Reversal: Stain covers back (4)
A clue may hint that the answer word spells something when reversed. SPOT (“stain”) is TOPS (“covers”) written backward. A reversal clue always contains a signal (like “back”, “returned”, or “from the east”) that suggests the reversal in a playful way. In Down clues, which refer to vertical entries, look for indicators like “up”, “northward”, and “rising”.

Deletion: Almost have squads (6)
A clue may suggest that a word could lose “head” (first letter), “heart” (central letter), or “tail” (last letter) to form a new word. Or the clue may tell you not to start the word, or not to finish it. POSSES (“squads”) is almost POSSESS (“have”). The word “almost” suggests that you need almost all of the word. That is, you drop the last letter.

These are eight types of word-play devices. You may want to take a moment now to try the practice puzzle, which has one each of the eight clue types. Some clues involve a combination of two or more types of word play, such as an anagram inside a reversal, or a deletion as part of a charade. Look at this clue:
Finish with terribly sore back (7)
ENDORSE (“back”) is a charade of END (“finish”) and ORSE (“terribly sore”, an anagram of SORE).
Abbreviations

Clue-writers may use dictionary-sanctioned abbreviations such as these:
B, R, W = black, red, white
BA = graduate
CA = about (circa)
CH = church
F, P = fail, pass (report cards)
G, R = general, restricted (U.S. movie ratings)
H, L = high, low (weather maps)
HI = Hawaii (U.S. postal abbreviation)
I, V, X, L, C, D, M = 1, 5, 10, 50, 100, 500, 1000 (Roman numerals)
K = kindergarten (K-8 school)
L, R = left, right
M, F = male, female
N, P = nitrogen, phosphorous (chemistry’s periodic table)
N, S, E, W = north(ern), south(ern), east(ern), west(ern)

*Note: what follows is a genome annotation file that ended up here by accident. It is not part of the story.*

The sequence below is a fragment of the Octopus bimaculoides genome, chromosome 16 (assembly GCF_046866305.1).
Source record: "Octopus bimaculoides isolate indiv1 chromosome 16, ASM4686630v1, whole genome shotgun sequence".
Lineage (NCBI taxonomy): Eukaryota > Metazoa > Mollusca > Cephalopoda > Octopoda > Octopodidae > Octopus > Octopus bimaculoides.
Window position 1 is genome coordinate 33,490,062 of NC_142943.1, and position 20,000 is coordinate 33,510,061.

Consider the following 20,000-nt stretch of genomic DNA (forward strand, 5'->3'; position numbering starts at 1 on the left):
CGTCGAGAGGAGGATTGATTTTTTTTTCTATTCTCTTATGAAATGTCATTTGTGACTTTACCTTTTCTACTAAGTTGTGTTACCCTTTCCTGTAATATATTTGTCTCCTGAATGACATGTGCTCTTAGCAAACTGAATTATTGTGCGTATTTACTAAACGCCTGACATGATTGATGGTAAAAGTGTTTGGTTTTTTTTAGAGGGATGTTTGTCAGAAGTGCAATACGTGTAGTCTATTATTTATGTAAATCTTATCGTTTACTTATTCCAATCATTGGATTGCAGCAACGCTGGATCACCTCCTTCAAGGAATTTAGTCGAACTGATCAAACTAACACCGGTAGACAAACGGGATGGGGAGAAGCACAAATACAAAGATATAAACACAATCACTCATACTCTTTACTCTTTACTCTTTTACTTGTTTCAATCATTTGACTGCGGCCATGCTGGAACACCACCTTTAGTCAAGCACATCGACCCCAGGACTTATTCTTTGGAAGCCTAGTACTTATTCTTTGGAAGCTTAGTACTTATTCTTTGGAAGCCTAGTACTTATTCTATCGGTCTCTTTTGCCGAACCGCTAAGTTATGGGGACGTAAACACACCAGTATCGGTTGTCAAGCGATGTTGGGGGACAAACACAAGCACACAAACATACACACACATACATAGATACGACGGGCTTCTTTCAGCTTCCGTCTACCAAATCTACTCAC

O = circle (from its shape)
P, T = pressure, time (science formulas)
S, L = small, large (clothing sizes)
T = Tuesday (calendar)
T, F = true, false (on tests)
The clue-writer may also instruct you pull off pieces of words. For example, the capital of France is F (its capital letter), the third of May is Y (its third letter), central Poland is LA (the two letters at the centre) and piece of wood is W (“piece of” always refers to the first letter).

Now you’re ready for the giant contest puzzle. Get cracking!

Practice Puzzle
Answers and explanations appear below.
Across
Warning Mad Hatter (6) anagram
4 Song with less feeling (6) two meanings
Swallow most of olive-garnished drink (6) deletion
Sell bicycle, we hear (6) homophone

Down
Zip fly up (4) reversal
Storm sheep attendant (7) charade
Helped Midler in ad (7) container
Formerly in concert (4) hidden word

Answers to Practice Puzzle
Across
THREAT (“warning”) is a mad (anagrammed) version of HATTER.
NUMBER means both “song” and “with less feeling”.
MARTIN (“swallow”) is most of the word MARTINI (“olive-garnished drink”).
PEDDLE (“sell”) sounds like PEDAL (“bicycle”) when we hear it.

Down
TANG (“zip”) is GNAT (“fly”) written upward.
RAMPAGE (“storm”) is a charade of RAM (“sheep”) + PAGE (“attendant”).
ABETTED (“helped”) is formed when you put BETTE (“Midler”) inside AD.
5 ONCE (“formerly”) is hidden inside CONCERT.